1950, a similar set up of an X-ray tube, motorized collimator, rotating chair and fluoroscopy screen was designed and constructed in the workshop of the Netherlands Cancer Institute (NKI).
This is the first description of a system for image-guided rotational therapy that has been found in the NKI archives. NB. The photo has most probably been provided to Lokkerbol by Siemens.
Lokkerbol studied rotational and multiple beam irradiation and presented his findings at the Leeuwenhoek study day in 1950. He made good use of the possibilities offered by the new physics and technical workshops, which were now under the direction of Mr. Sangster. One of his assignments was to develop a system allowing a rotational irradiation with a static X-ray machine of a patient sitting on a rotating chair. The idea came from a course on rotational irradiation, which had been given by Siemens in Erlangen.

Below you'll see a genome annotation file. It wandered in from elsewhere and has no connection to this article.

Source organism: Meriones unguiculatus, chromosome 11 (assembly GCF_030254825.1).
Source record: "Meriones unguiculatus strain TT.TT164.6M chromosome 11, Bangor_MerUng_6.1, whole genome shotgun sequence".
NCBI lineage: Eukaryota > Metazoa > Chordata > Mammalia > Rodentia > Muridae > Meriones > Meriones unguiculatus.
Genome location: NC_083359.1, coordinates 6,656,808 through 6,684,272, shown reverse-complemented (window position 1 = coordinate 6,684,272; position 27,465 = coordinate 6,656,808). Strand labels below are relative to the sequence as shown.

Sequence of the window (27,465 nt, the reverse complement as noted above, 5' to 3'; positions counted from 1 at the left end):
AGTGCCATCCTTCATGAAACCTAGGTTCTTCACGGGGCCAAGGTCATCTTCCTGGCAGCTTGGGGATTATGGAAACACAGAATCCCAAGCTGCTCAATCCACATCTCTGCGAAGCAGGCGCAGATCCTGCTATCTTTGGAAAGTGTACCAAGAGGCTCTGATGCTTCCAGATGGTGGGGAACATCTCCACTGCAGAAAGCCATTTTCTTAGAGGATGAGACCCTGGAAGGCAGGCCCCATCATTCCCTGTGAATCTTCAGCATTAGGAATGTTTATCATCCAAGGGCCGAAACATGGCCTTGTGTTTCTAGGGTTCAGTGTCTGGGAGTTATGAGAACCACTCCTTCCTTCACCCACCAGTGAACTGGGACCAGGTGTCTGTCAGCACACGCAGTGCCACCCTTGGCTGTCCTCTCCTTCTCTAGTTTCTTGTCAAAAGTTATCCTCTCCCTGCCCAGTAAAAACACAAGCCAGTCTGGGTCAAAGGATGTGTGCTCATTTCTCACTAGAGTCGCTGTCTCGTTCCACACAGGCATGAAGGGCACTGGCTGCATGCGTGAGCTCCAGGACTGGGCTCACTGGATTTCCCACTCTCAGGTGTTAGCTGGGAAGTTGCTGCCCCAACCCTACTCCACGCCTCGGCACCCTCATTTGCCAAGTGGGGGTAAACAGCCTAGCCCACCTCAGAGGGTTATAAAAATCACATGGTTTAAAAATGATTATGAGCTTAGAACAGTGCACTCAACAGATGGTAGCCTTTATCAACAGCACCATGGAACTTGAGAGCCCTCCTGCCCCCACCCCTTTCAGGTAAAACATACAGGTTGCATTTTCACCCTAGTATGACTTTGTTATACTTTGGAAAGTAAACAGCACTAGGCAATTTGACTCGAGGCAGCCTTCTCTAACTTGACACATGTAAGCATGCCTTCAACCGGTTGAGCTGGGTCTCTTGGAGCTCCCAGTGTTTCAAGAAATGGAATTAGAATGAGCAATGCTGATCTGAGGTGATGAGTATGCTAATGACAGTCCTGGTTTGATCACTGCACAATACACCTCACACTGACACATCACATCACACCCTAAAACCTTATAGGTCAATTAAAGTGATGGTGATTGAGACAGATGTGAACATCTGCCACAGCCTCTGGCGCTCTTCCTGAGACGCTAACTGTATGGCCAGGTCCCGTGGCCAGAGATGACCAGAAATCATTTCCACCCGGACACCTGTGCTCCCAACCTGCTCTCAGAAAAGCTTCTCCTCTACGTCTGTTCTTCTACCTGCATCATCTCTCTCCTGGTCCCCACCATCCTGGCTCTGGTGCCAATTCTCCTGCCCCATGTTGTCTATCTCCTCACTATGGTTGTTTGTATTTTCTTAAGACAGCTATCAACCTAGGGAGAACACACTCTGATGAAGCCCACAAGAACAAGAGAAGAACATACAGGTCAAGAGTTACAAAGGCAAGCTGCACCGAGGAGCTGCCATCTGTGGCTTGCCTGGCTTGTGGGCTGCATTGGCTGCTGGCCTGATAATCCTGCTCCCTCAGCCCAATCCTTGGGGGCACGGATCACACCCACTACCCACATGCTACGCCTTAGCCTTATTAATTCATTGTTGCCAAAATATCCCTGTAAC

The system consists of an X-ray collimator with a remote control for the collimator leaves, a rotating chair for the rotational irradiation and a screen for X-ray fluoroscopy. During the actual X-ray treatment the radiation beam is partly absorbed in the patient and the remaining, filtered beam makes the treated anatomy of the patient visible on the fluorescent screen. This image is observed by the radiologist via a mirror. If the irradiation deviates from the target area during the rotation, the field size and position can be corrected using remote control of the motorized collimator blades.